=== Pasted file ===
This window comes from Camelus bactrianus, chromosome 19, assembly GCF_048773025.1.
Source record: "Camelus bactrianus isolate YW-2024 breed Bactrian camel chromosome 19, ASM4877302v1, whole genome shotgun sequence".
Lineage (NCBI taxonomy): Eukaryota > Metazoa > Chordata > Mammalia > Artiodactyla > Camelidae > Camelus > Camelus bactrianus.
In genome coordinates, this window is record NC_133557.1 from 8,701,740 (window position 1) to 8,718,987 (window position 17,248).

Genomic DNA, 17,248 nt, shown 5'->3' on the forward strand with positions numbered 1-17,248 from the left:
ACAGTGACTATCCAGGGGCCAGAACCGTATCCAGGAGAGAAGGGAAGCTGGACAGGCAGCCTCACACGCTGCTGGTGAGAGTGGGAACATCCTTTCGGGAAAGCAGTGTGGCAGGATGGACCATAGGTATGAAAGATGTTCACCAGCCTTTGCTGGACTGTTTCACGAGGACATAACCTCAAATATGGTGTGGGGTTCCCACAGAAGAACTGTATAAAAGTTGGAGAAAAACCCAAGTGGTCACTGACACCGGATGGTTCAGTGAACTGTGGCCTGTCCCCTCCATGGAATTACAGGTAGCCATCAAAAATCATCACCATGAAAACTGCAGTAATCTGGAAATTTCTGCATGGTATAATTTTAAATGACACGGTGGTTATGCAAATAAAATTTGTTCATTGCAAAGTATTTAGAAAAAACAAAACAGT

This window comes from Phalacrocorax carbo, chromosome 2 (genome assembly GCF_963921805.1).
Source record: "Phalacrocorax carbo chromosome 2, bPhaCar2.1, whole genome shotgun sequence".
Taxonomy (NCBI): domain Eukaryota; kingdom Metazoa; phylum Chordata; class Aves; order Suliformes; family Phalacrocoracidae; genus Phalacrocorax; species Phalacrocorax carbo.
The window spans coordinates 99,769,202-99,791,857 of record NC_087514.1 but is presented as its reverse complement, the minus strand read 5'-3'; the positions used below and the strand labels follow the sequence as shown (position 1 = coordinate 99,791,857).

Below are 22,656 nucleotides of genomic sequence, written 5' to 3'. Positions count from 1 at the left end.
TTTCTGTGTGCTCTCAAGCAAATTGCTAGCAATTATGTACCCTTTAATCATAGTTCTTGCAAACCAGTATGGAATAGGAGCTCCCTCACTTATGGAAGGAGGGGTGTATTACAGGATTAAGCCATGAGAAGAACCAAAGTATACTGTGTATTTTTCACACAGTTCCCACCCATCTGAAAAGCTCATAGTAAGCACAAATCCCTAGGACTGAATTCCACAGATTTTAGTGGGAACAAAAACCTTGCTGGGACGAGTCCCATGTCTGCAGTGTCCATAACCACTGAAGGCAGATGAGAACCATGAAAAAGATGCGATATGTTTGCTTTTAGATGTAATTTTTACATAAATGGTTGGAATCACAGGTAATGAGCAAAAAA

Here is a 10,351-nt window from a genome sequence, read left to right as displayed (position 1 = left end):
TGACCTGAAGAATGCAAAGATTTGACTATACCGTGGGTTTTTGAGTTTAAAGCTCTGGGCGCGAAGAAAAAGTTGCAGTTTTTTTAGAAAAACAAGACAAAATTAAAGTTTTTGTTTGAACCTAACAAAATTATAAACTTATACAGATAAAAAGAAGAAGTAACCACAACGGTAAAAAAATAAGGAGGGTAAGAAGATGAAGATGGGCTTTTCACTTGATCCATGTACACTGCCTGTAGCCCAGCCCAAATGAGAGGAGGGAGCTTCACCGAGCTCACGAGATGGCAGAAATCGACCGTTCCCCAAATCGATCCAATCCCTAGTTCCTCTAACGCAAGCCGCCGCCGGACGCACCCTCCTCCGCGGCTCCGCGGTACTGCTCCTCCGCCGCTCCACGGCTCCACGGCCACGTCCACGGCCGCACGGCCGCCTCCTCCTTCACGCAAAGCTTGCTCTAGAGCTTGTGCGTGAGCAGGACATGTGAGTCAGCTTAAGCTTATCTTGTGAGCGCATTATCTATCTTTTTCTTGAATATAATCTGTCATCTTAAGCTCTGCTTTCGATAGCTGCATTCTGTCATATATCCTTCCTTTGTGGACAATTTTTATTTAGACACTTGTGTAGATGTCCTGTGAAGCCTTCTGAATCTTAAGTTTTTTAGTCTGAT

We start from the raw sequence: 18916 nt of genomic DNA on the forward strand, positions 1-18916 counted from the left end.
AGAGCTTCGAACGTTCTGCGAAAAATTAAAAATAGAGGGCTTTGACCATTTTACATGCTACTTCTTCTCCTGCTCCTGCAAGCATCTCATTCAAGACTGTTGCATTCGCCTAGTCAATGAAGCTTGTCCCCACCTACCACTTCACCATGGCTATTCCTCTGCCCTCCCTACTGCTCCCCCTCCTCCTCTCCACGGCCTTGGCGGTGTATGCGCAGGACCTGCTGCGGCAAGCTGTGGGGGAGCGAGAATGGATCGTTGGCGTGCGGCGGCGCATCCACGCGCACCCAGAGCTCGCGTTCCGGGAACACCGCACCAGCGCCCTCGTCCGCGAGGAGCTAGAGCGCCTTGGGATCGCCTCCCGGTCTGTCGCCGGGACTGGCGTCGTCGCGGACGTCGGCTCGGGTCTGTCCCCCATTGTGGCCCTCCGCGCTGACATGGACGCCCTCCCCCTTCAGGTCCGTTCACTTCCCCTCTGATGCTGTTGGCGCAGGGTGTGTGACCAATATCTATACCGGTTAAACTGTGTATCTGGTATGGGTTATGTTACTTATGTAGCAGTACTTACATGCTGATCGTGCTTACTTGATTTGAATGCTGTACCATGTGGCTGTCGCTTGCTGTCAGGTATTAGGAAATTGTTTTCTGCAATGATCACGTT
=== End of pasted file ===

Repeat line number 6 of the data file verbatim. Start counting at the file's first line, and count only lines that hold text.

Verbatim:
ACAGTGACTATCCAGGGGCCAGAACCGTATCCAGGAGAGAAGGGAAGCTGGACAGGCAGCCTCACACGCTGCTGGTGAGAGTGGGAACATCCTTTCGGGAAAGCAGTGTGGCAGGATGGACCATAGGTATGAAAGATGTTCACCAGCCTTTGCTGGACTGTTTCACGAGGACATAACCTCAAATATGGTGTGGGGTTCCCACAGAAGAACTGTATAAAAGTTGGAGAAAAACCCAAGTGGTCACTGACACCGGATGGTTCAGTGAACTGTGGCCTGTCCCCTCCATGGAATTACAGGTAGCCATCAAAAATCATCACCATGAAAACTGCAGTAATCTGGAAATTTCTGCATGGTATAATTTTAAATGACACGGTGGTTATGCAAATAAAATTTGTTCATTGCAAAGTATTTAGAAAAAACAAAACAGT